Argument

An expert's point of view on a current event.

The Meaning of Biden’s ‘America First’ Doctrine

The U.S. president cares about the well-being of the world. But he cares about Americans’ well-being more.

By , a columnist at Foreign Policy and nonresident fellow at New York University’s Center on International Cooperation.
Then-U.S. presidential candidate Joe Biden listens to a story.
Then-U.S. presidential candidate Joe Biden listens to a story from an attendee at the We Decide: Planned Parenthood Action Fund 2020 Election Forum to Focus on Abortion and Reproductive Rights event in Columbia, South Carolina, on June 22, 2019. LOGAN CYRUS/AFP

For the first six months of his tenure, Joe Biden faced no real crisis abroad. Our view of how he would act in such a crisis was circumscribed by words in speeches—“multilateralism,” “democracy,” “the middle class.” Yet a president’s deepest intuitions are revealed only when he has to act under emergency conditions—as 9/11 exposed George W. Bush’s millennial idealism or the Russian invasion of Afghanistan uncovered, or rekindled, Jimmy Carter’s Cold War impulses.

Biden of course has vastly more experience in foreign affairs than either of those predecessors. He has long since forged a working view of the world, and has acted on that view both as senator and vice president. But now he is president and, as he said in his speech last week explaining the rationale for his withdrawal from Afghanistan, he has taken power under very different circumstances from what he, and the nation, have faced before.

What lay behind Biden’s decision to withdraw the troops and then to stick to his self-imposed timetable for doing so was a tough-minded willingness to liquidate a failed enterprise. Doing so meant abandoning the millions of Afghans who had enjoyed heretofore unimaginable benefits under the American dominion. But Biden had never believed that the well-being of the Afghans themselves should figure in American calculations. His self-assigned role in the epic 2009 debate over the war had been to oppose the counterinsurgency strategy that President Barack Obama’s generals advocated, and to argue instead for a “counterterrorism-only” strategy that would protect American interests even should the Taliban retake the country.

For the first six months of his tenure, Joe Biden faced no real crisis abroad. Our view of how he would act in such a crisis was circumscribed by words in speeches—“multilateralism,” “democracy,” “the middle class.” Yet a president’s deepest intuitions are revealed only when he has to act under emergency conditions—as 9/11 exposed George W. Bush’s millennial idealism or the Russian invasion of Afghanistan uncovered, or rekindled, Jimmy Carter’s Cold War impulses.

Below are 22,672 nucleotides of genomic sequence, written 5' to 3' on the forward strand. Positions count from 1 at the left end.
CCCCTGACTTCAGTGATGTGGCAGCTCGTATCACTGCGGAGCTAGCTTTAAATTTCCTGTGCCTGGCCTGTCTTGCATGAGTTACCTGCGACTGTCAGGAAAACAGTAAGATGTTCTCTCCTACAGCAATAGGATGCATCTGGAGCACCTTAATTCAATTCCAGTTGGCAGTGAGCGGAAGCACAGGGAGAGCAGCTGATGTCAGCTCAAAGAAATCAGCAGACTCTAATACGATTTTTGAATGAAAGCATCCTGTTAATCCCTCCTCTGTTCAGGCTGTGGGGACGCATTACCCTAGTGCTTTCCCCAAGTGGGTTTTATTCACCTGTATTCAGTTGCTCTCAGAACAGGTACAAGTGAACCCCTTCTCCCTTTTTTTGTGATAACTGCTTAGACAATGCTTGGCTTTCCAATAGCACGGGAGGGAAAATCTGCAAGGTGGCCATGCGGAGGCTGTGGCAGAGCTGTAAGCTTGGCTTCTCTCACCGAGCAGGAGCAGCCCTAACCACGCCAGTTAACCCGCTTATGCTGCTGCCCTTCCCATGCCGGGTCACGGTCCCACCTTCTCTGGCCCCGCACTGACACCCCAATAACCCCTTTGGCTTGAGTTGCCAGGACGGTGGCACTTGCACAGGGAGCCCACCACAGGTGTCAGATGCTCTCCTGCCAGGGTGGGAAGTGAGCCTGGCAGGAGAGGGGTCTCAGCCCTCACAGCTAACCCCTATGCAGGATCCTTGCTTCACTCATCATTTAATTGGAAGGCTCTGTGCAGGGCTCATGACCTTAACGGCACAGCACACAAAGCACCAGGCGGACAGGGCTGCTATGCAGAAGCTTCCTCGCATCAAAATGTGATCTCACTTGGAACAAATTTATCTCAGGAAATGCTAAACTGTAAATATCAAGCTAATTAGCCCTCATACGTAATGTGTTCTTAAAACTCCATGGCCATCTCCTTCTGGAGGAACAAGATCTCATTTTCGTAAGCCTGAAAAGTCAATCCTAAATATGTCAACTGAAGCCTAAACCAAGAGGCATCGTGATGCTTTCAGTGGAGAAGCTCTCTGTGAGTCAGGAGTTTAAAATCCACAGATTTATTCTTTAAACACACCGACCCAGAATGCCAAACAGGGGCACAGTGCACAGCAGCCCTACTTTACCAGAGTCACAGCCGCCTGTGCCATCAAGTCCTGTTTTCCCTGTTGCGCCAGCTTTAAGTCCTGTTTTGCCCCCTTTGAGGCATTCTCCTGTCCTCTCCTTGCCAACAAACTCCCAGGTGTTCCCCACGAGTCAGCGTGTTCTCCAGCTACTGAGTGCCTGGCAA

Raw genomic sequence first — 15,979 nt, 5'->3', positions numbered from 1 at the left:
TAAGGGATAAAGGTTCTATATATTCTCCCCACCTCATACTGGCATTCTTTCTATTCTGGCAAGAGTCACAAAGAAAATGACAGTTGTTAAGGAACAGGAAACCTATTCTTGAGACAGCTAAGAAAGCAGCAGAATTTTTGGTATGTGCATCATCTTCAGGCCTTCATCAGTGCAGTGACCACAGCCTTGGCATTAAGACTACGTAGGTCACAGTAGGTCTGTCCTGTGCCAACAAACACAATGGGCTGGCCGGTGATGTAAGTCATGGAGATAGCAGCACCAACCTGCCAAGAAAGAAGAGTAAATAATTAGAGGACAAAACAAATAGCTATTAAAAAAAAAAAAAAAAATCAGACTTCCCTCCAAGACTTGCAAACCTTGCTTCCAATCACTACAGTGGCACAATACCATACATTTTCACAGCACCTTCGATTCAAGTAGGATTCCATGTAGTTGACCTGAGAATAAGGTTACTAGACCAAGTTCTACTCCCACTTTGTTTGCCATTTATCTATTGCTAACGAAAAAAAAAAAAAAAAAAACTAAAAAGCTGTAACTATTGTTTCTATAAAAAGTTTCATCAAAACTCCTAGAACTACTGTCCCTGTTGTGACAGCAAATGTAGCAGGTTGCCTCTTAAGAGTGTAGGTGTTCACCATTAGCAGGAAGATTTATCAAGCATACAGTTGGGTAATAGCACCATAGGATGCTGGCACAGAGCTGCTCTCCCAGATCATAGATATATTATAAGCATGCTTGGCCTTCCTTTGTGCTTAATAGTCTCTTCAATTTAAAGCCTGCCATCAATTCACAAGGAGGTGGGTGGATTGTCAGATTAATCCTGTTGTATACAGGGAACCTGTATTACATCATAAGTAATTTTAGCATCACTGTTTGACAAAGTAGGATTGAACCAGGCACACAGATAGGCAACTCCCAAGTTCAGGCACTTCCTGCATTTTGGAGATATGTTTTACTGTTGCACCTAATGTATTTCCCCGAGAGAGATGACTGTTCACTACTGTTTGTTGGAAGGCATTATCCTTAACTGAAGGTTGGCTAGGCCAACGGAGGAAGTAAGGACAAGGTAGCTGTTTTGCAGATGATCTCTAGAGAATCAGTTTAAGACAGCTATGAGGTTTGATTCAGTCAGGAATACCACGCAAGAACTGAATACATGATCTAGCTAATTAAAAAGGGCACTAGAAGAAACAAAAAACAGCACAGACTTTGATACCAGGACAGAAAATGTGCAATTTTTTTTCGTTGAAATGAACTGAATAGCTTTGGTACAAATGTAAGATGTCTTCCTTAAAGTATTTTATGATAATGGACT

Biden of course has vastly more experience in foreign affairs than either of those predecessors. He has long since forged a working view of the world, and has acted on that view both as senator and vice president. But now he is president and, as he said in his speech last week explaining the rationale for his withdrawal from Afghanistan, he has taken power under very different circumstances from what he, and the nation, have faced before.

What lay behind Biden’s decision to withdraw the troops and then to stick to his self-imposed timetable for doing so was a tough-minded willingness to liquidate a failed enterprise. Doing so meant abandoning the millions of Afghans who had enjoyed heretofore unimaginable benefits under the American dominion. But Biden had never believed that the well-being of the Afghans themselves should figure in American calculations. His self-assigned role in the epic 2009 debate over the war had been to oppose the counterinsurgency strategy that President Barack Obama’s generals advocated, and to argue instead for a “counterterrorism-only” strategy that would protect American interests even should the Taliban retake the country.

Some Jesuitical genius on the Biden team came up with a hypothetical that perfectly captures the president’s view. “If,” Biden said in his speech, “we had been attacked on Sept. 11, 2001, from Yemen instead of Afghanistan, would we have ever gone to war in Afghanistan? Even though the Taliban controlled Afghanistan in the year 2001? I believe the honest answer is no.” Taliban rule, absent terrorism, would not have threatened America’s national interests. As James Baker, the senior Bush’s secretary of state, said of the slaughter in the Balkans, “We have no dog in that fight.”

Yet Biden does not regard himself as an unsentimental realist. As a senator, he passionately advocated intervention to stop the killing in Bosnia. As a candidate, Biden harshly criticized human rights abuses not only in China—an adversary—but in Saudi Arabia, an ally. Though in last week’s speech, he spoke of defending America’s “vital national interests” as a self-evident proposition that puts debate to rest, he also insisted that “human rights will be the center of our foreign policy.”

Protecting vital national interests and defending human rights cannot both occupy “the center” of American policy for the simple reason that they will often come in conflict. For evidence we need look no further than Afghanistan. Is the lesson we have learned, then, that faced with that inevitable tension, Biden will unhesitatingly default to national interest?

Biden’s own personality obscures this question. He is a deeply compassionate man who wears his heart on his sleeve. His fondness for other people, and his feeling for them, puts one in mind of that ur-liberal, Hubert Humphrey. Yet Humphrey’s liberalism was founded on a moral universalism that would have America take the interest of others, and above all the poor and oppressed, as seriously as it did its own well-being—or to see those interests as inextricable. The U.S. senator from Minnesota was a passionate advocate of foreign aid and of nuclear disarmament, as well as the founder of the Peace Corps.